A peregrine falcon that lives in the state of New Hampshire survives there because it can find food and water and has a coat that is suitable to the climate there. However, the falcon will migrate to Ecuador  during the winter because it cannot survive the freezing temperatures of New England.  

The peregrine falcon has a diet of rodents and smaller birds. A songbird that the falcon may eat has a  diet of worms, seeds, and berries. The worms help decompose dead matter, making the soil more  nutritious for the plants that grew the seeds and berries. As we know, the plants rely on rainwater,  sunlight, and carbon dioxide in the atmosphere to photosynthesise.

Due to these biotic and abiotic factors that work in harmony, the peregrine falcon can flourish in its  ecosystem.

How many ecosystems are there?

There are a wide range of different types of ecosystems. There are two main categories, however:  terrestrial ecosystems (on land) and aquatic ecosystems (in water). Breaking terrestrial and aquatic down further, there are  between 8 and a couple dozen different ecosystems, depending on how you categorise them.

Aquatic ecosystems

Within the aquatic ecosystem category, there are both freshwater and marine ecosystems (also known as ocean ecosystems). Freshwater ecosystems include rivers, ponds, lakes, and springs, while a marine ecosystem encompasses the various parts of the ocean.

Marine areas can be specified down to the following different types of ecosystems:

  • Shallow ocean like coral reefs.
  • Deep ocean where some light is present.
  • Deep ocean bottom where often there is no light.  

Terrestrial ecosystems

Like aquatic ecosystems, terrestrial ecosystems vary depending on climate and geography. They comprise forest ecosystems such as tropical forest, temperate forest, of boreal forest.

Terrestrial ecosystems also include grassland ecosystems, shrub land, mountain areas, tundra, and desert ecosystems.

The importance of tropic rainforests

👉 Did you know? Of all types of ecosystems, tropical rainforests have the most biodiversity.

Why tropical rainforests, you might ask? Well, they have very stable climates that promote growth.  Tropical rainforests, being close to the equator, usually do not experience seasons or significant changes in climate between months. They tend to be very wet and warm, both good indicators for where to find an abundance of living organisms.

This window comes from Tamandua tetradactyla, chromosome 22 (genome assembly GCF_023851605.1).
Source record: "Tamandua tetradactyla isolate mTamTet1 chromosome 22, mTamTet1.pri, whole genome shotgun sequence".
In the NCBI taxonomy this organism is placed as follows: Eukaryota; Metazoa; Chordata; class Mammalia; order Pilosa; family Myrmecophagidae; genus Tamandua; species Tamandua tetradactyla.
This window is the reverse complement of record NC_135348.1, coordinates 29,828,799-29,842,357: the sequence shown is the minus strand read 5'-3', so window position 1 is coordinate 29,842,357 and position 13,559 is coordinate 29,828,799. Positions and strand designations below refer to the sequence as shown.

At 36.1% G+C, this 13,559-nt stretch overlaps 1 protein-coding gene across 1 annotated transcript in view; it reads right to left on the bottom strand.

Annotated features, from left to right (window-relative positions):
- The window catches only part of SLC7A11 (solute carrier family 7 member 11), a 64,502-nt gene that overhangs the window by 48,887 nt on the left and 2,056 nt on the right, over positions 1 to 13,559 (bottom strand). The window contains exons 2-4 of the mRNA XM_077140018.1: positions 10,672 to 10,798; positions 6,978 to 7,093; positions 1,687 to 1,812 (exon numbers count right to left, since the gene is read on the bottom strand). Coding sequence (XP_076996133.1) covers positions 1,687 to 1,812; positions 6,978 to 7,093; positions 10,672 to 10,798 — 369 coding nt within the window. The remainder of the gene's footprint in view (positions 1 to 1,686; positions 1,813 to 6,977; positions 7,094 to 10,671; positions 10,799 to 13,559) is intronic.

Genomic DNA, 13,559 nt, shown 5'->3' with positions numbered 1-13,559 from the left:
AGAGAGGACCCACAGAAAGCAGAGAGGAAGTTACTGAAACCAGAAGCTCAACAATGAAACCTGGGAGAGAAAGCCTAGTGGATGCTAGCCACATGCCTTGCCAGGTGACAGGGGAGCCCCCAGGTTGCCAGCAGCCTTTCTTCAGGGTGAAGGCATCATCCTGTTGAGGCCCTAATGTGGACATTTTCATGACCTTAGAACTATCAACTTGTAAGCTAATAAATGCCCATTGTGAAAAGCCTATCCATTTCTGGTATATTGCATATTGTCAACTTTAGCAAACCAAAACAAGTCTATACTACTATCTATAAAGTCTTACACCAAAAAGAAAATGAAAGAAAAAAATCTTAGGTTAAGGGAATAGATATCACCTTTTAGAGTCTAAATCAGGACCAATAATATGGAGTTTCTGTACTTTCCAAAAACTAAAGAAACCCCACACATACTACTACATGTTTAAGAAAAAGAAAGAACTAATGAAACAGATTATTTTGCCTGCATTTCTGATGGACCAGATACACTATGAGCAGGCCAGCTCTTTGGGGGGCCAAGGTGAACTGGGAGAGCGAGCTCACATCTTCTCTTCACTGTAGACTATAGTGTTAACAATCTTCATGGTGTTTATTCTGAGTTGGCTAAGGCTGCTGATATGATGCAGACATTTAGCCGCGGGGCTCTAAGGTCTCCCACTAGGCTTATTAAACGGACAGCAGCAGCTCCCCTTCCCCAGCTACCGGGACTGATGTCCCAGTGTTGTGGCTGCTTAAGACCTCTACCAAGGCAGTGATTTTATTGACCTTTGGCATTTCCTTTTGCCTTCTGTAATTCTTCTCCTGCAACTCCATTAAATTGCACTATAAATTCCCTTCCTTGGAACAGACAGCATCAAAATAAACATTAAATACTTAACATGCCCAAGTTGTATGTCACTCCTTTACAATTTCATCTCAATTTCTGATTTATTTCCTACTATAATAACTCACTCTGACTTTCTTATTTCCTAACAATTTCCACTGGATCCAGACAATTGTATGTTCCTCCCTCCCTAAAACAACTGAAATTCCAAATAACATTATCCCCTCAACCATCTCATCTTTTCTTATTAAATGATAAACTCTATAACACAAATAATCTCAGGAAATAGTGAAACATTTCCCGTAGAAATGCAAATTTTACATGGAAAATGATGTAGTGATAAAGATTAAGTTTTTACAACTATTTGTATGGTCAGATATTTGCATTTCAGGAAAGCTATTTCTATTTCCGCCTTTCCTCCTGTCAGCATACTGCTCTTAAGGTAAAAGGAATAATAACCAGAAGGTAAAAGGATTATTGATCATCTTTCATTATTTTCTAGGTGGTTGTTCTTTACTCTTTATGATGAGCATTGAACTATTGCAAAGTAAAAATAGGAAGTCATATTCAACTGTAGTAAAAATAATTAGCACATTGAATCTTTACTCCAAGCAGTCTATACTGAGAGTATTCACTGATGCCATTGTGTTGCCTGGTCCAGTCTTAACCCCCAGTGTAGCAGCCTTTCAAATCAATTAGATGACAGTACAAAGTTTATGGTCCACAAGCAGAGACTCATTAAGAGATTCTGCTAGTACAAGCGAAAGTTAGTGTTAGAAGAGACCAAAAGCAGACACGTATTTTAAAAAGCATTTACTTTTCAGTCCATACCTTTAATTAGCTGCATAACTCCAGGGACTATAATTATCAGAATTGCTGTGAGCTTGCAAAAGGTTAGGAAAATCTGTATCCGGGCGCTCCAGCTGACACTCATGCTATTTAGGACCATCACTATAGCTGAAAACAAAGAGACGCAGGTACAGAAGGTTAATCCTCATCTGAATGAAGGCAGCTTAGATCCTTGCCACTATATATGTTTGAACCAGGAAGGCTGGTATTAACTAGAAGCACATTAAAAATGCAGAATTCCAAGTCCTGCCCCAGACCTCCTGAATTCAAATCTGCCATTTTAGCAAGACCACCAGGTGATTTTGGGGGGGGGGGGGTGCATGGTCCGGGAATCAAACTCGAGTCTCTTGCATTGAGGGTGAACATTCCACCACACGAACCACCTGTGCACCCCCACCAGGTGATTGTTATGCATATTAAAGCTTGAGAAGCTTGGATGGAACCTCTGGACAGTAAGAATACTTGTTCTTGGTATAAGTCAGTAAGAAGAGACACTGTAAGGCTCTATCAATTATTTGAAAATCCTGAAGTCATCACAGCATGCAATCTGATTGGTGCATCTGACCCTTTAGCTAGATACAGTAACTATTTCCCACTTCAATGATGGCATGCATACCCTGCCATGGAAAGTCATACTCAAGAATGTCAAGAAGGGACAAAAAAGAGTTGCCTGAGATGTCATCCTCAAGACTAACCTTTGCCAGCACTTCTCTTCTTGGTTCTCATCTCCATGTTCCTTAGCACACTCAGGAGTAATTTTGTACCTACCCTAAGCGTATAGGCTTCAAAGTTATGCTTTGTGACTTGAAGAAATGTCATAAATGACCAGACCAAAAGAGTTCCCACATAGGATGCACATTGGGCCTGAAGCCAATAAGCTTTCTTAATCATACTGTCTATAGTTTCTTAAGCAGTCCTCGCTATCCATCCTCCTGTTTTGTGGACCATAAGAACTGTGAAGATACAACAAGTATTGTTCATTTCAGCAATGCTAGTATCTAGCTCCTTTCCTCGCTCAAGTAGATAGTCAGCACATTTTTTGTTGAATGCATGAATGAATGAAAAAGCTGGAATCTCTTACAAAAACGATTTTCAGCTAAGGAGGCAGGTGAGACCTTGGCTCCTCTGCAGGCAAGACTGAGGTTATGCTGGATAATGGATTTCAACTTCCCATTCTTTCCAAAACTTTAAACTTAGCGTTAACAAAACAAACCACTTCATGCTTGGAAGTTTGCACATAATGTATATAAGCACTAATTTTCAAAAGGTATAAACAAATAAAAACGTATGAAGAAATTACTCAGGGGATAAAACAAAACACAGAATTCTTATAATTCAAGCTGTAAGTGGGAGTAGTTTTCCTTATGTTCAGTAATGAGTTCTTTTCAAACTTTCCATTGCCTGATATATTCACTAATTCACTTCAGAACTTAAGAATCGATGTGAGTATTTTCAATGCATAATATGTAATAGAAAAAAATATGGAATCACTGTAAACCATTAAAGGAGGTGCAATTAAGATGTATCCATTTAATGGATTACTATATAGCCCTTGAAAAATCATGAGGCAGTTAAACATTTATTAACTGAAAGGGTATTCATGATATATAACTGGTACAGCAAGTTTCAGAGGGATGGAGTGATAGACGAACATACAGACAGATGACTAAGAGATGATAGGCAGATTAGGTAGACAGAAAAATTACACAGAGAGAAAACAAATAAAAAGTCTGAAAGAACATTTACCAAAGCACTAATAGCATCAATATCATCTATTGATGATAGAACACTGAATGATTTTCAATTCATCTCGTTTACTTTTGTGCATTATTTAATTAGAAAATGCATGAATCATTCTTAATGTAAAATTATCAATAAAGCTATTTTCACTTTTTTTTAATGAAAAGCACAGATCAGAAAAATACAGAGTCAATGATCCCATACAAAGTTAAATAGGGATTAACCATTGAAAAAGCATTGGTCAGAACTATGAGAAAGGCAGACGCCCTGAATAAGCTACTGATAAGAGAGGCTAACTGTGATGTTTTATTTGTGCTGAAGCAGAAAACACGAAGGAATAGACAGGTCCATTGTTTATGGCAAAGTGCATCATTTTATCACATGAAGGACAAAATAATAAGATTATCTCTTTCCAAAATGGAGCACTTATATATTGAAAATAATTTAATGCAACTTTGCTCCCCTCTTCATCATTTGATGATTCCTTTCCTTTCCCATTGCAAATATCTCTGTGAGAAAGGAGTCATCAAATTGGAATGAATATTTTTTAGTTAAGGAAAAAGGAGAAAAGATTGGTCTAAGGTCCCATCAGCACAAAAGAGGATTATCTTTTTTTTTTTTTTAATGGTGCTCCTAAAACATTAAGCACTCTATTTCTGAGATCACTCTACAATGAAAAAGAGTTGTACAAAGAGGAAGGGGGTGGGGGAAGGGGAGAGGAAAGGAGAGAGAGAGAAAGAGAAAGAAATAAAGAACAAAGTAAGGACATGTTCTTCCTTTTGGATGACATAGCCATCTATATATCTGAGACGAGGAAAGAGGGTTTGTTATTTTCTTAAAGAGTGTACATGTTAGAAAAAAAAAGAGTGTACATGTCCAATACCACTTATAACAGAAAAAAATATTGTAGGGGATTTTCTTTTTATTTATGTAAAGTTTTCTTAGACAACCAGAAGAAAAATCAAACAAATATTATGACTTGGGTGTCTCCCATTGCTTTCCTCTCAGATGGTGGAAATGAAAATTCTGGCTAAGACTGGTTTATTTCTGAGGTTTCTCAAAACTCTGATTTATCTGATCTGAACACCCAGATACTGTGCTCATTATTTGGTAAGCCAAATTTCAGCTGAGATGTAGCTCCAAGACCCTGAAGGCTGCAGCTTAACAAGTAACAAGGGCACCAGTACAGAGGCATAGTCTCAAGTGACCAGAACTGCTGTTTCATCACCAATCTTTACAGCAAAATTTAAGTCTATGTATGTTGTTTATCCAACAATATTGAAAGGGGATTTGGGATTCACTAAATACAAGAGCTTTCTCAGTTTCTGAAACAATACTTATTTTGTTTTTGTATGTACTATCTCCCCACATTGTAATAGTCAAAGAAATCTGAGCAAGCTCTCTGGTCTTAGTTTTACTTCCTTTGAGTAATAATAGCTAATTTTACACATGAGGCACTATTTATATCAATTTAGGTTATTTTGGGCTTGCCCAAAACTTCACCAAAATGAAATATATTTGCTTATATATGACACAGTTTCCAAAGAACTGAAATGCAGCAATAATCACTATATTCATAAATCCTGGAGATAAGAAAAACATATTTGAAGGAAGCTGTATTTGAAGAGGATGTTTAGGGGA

Because of this stability, tropical rainforests have massive trees that create more ecosystem levels  within themselves. There are canopy ecosystems that are unique to the top of the trees as well as understory ecosystems that do not see direct sunlight.  

Both canopy and understory ecosystems, despite being very close to each other, are home to quite different species. For example, monkeys have learned to thrive in canopies because of their ability to  swing from branches, keeping them safe from predators on the ground. Whereas certain plants will only thrive in the understory because they have developed shade tolerance to survive.

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How does Greenly relate to ecosystems?

Unfortunately, ecosystems across the world are facing significant changes due to human-induced  climate change. Our fossil fuel emissions are contributing to global environmental destruction. They will  continue to do so unless we limit our emissions and work to remove our excess of greenhouse gasses  from the atmosphere.

If you contact Greenly, you will be taking a step to improve the health of global ecosystems. We can  perform a life cycle analysis of the product of your business to help you understand your environmental  impacts. We also can set you up with verified and reliable carbon offset projects.